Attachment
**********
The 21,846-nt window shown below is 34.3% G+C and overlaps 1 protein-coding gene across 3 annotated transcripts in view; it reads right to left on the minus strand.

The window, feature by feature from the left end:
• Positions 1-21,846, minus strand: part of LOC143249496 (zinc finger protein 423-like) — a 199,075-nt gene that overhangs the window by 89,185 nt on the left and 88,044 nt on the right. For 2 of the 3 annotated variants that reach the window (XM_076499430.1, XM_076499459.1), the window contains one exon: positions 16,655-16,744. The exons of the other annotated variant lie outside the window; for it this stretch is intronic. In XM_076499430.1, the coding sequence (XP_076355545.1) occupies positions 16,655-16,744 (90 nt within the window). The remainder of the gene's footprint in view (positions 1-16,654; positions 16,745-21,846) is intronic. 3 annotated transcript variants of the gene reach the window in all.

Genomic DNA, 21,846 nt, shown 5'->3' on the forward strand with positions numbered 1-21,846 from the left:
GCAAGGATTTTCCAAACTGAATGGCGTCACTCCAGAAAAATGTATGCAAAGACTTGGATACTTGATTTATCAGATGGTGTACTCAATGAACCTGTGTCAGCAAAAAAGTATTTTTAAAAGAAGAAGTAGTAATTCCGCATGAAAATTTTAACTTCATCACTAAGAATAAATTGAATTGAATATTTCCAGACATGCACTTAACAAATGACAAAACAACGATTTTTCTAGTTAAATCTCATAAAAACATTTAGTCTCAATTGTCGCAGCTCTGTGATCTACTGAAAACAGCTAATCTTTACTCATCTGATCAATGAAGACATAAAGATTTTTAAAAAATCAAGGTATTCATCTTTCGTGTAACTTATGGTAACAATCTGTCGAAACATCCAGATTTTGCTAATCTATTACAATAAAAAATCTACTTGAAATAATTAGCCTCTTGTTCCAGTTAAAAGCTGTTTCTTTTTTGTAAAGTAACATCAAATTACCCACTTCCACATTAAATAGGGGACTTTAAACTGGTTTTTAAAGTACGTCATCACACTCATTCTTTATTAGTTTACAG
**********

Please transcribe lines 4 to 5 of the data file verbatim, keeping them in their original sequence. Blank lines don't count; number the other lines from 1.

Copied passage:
Genomic DNA, 21,846 nt, shown 5'->3' on the forward strand with positions numbered 1-21,846 from the left:
GCAAGGATTTTCCAAACTGAATGGCGTCACTCCAGAAAAATGTATGCAAAGACTTGGATACTTGATTTATCAGATGGTGTACTCAATGAACCTGTGTCAGCAAAAAAGTATTTTTAAAAGAAGAAGTAGTAATTCCGCATGAAAATTTTAACTTCATCACTAAGAATAAATTGAATTGAATATTTCCAGACATGCACTTAACAAATGACAAAACAACGATTTTTCTAGTTAAATCTCATAAAAACATTTAGTCTCAATTGTCGCAGCTCTGTGATCTACTGAAAACAGCTAATCTTTACTCATCTGATCAATGAAGACATAAAGATTTTTAAAAAATCAAGGTATTCATCTTTCGTGTAACTTATGGTAACAATCTGTCGAAACATCCAGATTTTGCTAATCTATTACAATAAAAAATCTACTTGAAATAATTAGCCTCTTGTTCCAGTTAAAAGCTGTTTCTTTTTTGTAAAGTAACATCAAATTACCCACTTCCACATTAAATAGGGGACTTTAAACTGGTTTTTAAAGTACGTCATCACACTCATTCTTTATTAGTTTACAG